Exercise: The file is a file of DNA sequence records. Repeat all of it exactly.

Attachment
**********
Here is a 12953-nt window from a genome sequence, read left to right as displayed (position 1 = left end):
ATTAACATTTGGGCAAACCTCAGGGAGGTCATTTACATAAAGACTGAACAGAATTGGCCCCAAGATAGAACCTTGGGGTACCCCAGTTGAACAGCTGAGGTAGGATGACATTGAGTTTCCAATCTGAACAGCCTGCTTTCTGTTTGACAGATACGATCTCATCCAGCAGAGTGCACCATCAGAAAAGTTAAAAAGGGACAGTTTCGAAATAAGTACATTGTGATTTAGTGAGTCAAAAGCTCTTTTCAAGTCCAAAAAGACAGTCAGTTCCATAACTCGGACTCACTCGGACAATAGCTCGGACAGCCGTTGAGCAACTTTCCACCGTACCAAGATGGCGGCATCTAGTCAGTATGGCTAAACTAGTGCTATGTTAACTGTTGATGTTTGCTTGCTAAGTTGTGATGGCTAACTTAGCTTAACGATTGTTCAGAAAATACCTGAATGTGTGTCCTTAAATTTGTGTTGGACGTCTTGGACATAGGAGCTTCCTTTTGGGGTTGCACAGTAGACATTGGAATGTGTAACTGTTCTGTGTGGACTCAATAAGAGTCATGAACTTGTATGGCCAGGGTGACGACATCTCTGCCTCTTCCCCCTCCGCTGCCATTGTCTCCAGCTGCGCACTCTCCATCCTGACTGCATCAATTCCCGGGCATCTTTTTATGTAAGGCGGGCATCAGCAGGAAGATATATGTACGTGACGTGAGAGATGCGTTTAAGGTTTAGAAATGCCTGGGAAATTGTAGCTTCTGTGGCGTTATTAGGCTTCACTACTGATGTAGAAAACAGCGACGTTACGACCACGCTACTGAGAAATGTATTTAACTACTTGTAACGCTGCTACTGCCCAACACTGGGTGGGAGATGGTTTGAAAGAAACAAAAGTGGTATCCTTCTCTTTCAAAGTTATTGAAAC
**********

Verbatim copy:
Here is a 12953-nt window from a genome sequence, read left to right as displayed (position 1 = left end):
ATTAACATTTGGGCAAACCTCAGGGAGGTCATTTACATAAAGACTGAACAGAATTGGCCCCAAGATAGAACCTTGGGGTACCCCAGTTGAACAGCTGAGGTAGGATGACATTGAGTTTCCAATCTGAACAGCCTGCTTTCTGTTTGACAGATACGATCTCATCCAGCAGAGTGCACCATCAGAAAAGTTAAAAAGGGACAGTTTCGAAATAAGTACATTGTGATTTAGTGAGTCAAAAGCTCTTTTCAAGTCCAAAAAGACAGTCAGTTCCATAACTCGGACTCACTCGGACAATAGCTCGGACAGCCGTTGAGCAACTTTCCACCGTACCAAGATGGCGGCATCTAGTCAGTATGGCTAAACTAGTGCTATGTTAACTGTTGATGTTTGCTTGCTAAGTTGTGATGGCTAACTTAGCTTAACGATTGTTCAGAAAATACCTGAATGTGTGTCCTTAAATTTGTGTTGGACGTCTTGGACATAGGAGCTTCCTTTTGGGGTTGCACAGTAGACATTGGAATGTGTAACTGTTCTGTGTGGACTCAATAAGAGTCATGAACTTGTATGGCCAGGGTGACGACATCTCTGCCTCTTCCCCCTCCGCTGCCATTGTCTCCAGCTGCGCACTCTCCATCCTGACTGCATCAATTCCCGGGCATCTTTTTATGTAAGGCGGGCATCAGCAGGAAGATATATGTACGTGACGTGAGAGATGCGTTTAAGGTTTAGAAATGCCTGGGAAATTGTAGCTTCTGTGGCGTTATTAGGCTTCACTACTGATGTAGAAAACAGCGACGTTACGACCACGCTACTGAGAAATGTATTTAACTACTTGTAACGCTGCTACTGCCCAACACTGGGTGGGAGATGGTTTGAAAGAAACAAAAGTGGTATCCTTCTCTTTCAAAGTTATTGAAAC